Programme overview: Vienna Shorts Austrian Competition 3 – Are You Receiving Me?
In order to find our place in the world, or to make peace with the place where we are at, some level of understanding has to be reached. We need to “get” and “be gotten”, to “receive” and be “received”. The third segment of the Austrian national competition at Vienna Shorts is titled Are You Receiving Me? and the communication (“reception”) between a person and a place, particular or abstract, as one of the steps on the way to the acceptance, certainly serves as one of the common topics between the six films screened in the slot. The title could also be seen as a message towards the audience sent by the Austrian short film scene as an imaginary entity, since this collection also serves as a showcase of the Austrian short film scene diversity, technique- and genre-wise.
Let us start with the most technical, most abstract and most cryptic title of the bunch, Siegfried A. Fruhauf’s Dissolution Prologue (Extended Version). It is a completely experimental film that deals with the pure forms of sight (geometrical forms in monochrome) and sound (8-bit). The visual and auditive noise is arranged as something that could be seen as a music video clip for an 8-bit / “NintendoCore” song accompanied by the fitting visuals in black, white, grey and blue that channel the memories to the era of Commodore, Amiga and PC XT computers.
Another experimental and quite technical film is Markus Maicher’s Into the Wild, but the difference is that the technique is analogue and the place quite concrete. It was filmed on Bolex, with no sound at all, and the place is the Canadian wilderness. The artist behind it, apart from trying to master the old-school analogue techniques, is also trying to understand the place and to formulate even the most basic thoughts of it.
On the other hand, Marzieh Emadi and Sina Saadat are taking us to an imaginary realm with their experimental animation There Is, Indeed, the Unspeakable. At first it seems that it will be also all about the form, the cubes the characters are coming in and out from, but after a brief prologue, it gets refreshingly concrete, narrative-wise. A retro-futurist rounded cube appears in the clear in the middle of the woods and a sharply dressed man from the early 20th century comes out of it. Albeit there is no dialogue whatsoever, the questions arise themselves: are we capable of understanding the past and the present, or are we aliens to ourselves and the nature? Chained and anchored to the electrical socket, once the cord gets pulled out, the blood gets spilled and the screen turns red. Philosophy, animation, experimental filmmaking and surrealism blend in the finest of the ways.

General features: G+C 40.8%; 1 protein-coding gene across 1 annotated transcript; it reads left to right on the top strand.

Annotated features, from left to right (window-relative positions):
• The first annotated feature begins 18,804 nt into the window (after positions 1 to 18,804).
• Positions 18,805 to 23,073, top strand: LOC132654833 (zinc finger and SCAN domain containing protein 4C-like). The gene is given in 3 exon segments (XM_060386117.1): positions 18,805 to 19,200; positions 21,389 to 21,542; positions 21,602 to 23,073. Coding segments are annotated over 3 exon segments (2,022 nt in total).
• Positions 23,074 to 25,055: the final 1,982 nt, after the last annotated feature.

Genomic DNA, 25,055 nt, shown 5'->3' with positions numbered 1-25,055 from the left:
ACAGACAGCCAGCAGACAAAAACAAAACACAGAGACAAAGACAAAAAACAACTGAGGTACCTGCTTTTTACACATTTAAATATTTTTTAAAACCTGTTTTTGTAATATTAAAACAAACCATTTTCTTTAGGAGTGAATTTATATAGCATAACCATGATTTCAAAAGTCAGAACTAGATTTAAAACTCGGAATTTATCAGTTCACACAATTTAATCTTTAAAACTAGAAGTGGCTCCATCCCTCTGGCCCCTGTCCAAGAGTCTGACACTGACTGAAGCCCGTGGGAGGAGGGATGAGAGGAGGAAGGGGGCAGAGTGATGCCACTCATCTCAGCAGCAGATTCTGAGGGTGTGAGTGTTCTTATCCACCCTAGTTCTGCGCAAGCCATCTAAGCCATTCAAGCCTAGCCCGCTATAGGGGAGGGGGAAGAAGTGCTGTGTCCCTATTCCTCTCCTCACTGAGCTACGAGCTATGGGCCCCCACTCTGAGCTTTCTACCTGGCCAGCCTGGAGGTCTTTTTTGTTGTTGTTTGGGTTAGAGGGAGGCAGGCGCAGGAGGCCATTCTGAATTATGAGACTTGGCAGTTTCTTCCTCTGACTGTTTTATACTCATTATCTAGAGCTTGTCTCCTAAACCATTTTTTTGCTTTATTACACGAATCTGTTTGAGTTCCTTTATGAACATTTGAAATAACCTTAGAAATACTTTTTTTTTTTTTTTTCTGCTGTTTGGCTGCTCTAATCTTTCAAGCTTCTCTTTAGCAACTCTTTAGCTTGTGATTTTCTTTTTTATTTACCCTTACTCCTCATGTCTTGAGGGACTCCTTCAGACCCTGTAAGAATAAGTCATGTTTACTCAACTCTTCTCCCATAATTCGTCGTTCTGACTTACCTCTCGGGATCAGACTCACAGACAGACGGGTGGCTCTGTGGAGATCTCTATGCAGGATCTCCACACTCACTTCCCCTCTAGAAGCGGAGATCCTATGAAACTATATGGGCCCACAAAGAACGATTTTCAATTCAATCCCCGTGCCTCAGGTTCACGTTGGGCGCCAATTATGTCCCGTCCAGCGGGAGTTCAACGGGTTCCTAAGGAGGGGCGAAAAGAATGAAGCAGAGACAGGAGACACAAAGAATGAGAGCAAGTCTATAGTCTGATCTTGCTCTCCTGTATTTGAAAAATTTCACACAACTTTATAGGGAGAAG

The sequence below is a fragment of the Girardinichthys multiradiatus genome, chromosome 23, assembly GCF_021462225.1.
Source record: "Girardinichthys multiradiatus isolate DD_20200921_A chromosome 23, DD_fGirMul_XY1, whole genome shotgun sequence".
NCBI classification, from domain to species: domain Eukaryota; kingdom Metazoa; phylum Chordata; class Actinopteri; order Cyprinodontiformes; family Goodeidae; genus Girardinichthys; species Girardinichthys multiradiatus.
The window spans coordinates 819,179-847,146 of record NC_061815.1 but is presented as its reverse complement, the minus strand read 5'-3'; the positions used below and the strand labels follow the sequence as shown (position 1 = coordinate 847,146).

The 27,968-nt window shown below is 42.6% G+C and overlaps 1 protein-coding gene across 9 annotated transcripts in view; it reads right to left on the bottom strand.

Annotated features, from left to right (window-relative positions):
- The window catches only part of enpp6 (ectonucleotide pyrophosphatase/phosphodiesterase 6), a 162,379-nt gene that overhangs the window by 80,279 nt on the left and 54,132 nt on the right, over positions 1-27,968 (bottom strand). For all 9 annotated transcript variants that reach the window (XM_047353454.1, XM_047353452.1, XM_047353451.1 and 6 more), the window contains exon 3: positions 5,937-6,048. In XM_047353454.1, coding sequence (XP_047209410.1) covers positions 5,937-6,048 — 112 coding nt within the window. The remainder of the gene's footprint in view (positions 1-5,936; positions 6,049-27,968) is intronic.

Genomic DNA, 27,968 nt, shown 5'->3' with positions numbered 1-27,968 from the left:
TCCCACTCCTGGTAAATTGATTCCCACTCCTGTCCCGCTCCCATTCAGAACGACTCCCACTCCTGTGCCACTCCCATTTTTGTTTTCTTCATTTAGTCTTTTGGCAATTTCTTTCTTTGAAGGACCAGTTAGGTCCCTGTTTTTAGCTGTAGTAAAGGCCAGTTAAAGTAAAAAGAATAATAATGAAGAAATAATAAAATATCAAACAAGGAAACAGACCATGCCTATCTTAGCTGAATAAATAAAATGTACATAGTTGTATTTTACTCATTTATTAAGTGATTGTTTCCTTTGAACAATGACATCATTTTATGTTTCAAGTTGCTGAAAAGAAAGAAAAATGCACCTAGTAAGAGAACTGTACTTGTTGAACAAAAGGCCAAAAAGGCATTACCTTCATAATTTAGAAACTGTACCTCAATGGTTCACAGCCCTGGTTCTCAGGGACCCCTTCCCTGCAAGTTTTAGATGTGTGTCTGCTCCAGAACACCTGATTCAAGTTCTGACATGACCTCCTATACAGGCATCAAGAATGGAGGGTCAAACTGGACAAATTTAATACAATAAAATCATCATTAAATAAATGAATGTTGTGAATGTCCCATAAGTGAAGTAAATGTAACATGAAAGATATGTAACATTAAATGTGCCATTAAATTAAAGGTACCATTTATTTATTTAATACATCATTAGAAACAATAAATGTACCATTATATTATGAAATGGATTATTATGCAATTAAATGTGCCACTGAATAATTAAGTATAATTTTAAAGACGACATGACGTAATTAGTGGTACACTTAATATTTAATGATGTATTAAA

Sometimes the situation that needs an effort towards understanding and acceptance of the change occurs in a low-key fashion and close to home. That is the case with Julia Reitter’s short In the Inner Circle. The cause for the change is shrouded in mystery, but the fact is that a new worker arrives to a secluded ranch to take care of the horses. She and the daughter are about the same age, so the daughter is tasked to show her the ropes and fill her in about the training and the needs of all 20 horses there. However, the two women show differences in character, and the sense is that the daughter has yet to make peace with herself and the change that is about to occur. Julia Reiter takes her precious time to build up the tense, uneasy atmosphere in an immersive experience of a short film.
Mo Harawe’s Life on the Horn is, however, about a beginning of a journey. The journey actually does not commence with the first step, but with a decision to stay and leave based on a number of factors. A young man lives with his father somewhere near the beach in Somalia and some kind of peril is about to hit them. Some neighbours are already leaving, another neighbour is set on finishing his new house even though his workers have left. The father does not want to leave the place, while the son cannot leave his ageing and ailing father. The decision is about to be made in a natural order of things. Harawe’s decision to shoot the film in black and white turned out to be the right one, giving the Life on the Horn a festival-friendly artsy look while emphasizing on the anxiety preceding the decision.
If Life on the Horn is the beginning of the journey, than Invisibles, directed by Axel Stasny, is set after the predicted “end of the line”. The grandma and the grandson that are the protagonists in Stasny’s film are certainly homeless and quite possible the illegal immigrants in New York City. She has to find work to support the two of them, but also to find the place where the boy can be while she is working. An opportunity arises in squatting a back room of a closed store, but the room is already squatted by an elderly man. In order to find their place under the sun, the moon and the bright lights of a big city, they must find the common ground between themselves and those alike them. Indeed, the acceptance can be reached by the means of clear reception.